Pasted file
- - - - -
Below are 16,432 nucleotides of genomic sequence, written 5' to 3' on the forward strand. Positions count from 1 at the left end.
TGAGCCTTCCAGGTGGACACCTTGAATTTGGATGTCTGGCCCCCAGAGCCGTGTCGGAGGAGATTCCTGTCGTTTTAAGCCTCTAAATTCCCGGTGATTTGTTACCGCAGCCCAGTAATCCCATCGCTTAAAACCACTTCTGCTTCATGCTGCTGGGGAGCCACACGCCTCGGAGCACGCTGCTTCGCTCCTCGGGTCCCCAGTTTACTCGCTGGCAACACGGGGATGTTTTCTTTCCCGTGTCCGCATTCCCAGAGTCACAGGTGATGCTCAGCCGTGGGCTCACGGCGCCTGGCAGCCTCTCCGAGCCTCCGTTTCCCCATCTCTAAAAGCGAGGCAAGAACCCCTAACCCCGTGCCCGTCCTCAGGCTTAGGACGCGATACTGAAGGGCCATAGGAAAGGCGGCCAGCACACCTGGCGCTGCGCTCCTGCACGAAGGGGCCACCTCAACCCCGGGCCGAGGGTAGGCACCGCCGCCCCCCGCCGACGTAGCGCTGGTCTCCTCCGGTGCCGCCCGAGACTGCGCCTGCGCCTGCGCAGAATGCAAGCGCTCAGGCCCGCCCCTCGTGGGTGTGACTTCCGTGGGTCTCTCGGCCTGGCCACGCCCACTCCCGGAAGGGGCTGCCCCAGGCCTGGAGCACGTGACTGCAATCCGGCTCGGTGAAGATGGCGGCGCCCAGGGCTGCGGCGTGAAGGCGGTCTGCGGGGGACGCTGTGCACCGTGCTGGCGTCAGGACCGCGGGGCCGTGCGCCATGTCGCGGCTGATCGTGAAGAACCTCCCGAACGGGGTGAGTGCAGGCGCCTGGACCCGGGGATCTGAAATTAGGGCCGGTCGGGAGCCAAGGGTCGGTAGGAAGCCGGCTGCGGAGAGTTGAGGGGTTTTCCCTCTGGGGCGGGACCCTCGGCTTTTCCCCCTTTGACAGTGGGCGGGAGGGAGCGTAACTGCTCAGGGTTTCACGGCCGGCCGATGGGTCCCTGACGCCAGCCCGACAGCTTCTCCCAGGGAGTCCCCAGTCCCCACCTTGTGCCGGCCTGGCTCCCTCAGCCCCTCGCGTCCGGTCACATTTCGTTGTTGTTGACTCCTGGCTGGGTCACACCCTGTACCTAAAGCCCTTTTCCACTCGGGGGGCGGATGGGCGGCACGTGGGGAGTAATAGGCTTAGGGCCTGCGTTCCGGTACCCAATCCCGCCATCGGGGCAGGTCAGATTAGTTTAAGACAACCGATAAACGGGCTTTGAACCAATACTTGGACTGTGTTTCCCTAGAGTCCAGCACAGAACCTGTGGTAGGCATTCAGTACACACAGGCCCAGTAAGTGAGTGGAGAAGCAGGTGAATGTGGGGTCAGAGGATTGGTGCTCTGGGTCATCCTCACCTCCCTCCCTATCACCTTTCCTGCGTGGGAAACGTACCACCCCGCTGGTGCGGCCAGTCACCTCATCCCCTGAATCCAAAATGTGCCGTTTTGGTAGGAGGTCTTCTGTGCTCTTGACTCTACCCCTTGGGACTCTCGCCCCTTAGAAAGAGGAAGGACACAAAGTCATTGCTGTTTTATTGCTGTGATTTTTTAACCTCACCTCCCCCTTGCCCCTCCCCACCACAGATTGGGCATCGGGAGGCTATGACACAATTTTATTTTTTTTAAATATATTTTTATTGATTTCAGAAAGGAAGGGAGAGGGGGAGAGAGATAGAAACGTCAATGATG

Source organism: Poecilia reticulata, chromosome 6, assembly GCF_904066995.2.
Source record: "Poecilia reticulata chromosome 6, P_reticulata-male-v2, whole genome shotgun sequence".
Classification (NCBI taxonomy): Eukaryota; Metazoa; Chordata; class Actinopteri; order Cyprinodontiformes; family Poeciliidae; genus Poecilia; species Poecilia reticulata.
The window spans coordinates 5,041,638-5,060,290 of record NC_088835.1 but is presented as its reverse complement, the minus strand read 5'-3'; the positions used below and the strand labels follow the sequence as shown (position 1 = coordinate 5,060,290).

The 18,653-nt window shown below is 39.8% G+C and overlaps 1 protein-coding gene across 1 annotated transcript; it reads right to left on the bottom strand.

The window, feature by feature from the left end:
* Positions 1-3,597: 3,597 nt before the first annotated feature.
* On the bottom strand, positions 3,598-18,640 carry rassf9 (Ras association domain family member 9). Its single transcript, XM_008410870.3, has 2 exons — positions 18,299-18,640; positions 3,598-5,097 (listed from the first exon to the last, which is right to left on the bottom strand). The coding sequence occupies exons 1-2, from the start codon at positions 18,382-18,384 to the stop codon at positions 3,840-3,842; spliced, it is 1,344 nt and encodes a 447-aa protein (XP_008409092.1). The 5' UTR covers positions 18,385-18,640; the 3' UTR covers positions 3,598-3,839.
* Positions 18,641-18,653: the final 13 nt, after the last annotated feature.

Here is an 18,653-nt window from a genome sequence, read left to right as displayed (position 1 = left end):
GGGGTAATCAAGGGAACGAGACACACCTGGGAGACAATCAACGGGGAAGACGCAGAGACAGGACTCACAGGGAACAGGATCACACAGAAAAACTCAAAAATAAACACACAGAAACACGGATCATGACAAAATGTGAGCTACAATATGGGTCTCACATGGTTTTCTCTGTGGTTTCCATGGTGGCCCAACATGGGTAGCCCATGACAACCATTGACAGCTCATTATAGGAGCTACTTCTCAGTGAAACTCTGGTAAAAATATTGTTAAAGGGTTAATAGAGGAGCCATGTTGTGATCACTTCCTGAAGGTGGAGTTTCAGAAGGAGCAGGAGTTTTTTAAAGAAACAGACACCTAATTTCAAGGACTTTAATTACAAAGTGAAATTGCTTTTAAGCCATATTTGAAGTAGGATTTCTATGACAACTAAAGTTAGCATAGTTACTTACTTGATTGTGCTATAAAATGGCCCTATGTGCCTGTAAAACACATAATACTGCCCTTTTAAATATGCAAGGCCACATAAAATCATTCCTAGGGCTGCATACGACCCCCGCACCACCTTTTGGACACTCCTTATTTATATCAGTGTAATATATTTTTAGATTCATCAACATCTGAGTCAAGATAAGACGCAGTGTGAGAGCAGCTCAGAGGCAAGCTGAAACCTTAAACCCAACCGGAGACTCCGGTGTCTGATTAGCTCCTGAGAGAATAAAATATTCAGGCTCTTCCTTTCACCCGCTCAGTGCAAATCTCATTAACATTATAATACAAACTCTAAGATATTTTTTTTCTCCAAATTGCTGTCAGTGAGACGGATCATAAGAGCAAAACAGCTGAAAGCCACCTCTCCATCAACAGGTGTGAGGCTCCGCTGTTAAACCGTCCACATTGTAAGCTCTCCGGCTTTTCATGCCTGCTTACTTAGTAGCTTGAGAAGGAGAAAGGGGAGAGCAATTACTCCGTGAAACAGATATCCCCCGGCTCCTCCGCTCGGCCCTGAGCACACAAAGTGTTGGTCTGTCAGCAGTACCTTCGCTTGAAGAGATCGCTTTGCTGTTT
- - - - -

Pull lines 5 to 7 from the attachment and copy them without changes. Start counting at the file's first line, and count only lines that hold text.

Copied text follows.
Classification (NCBI taxonomy): Eukaryota; Metazoa; Chordata; class Actinopteri; order Cyprinodontiformes; family Poeciliidae; genus Poecilia; species Poecilia reticulata.
The window spans coordinates 5,041,638-5,060,290 of record NC_088835.1 but is presented as its reverse complement, the minus strand read 5'-3'; the positions used below and the strand labels follow the sequence as shown (position 1 = coordinate 5,060,290).

The 18,653-nt window shown below is 39.8% G+C and overlaps 1 protein-coding gene across 1 annotated transcript; it reads right to left on the bottom strand.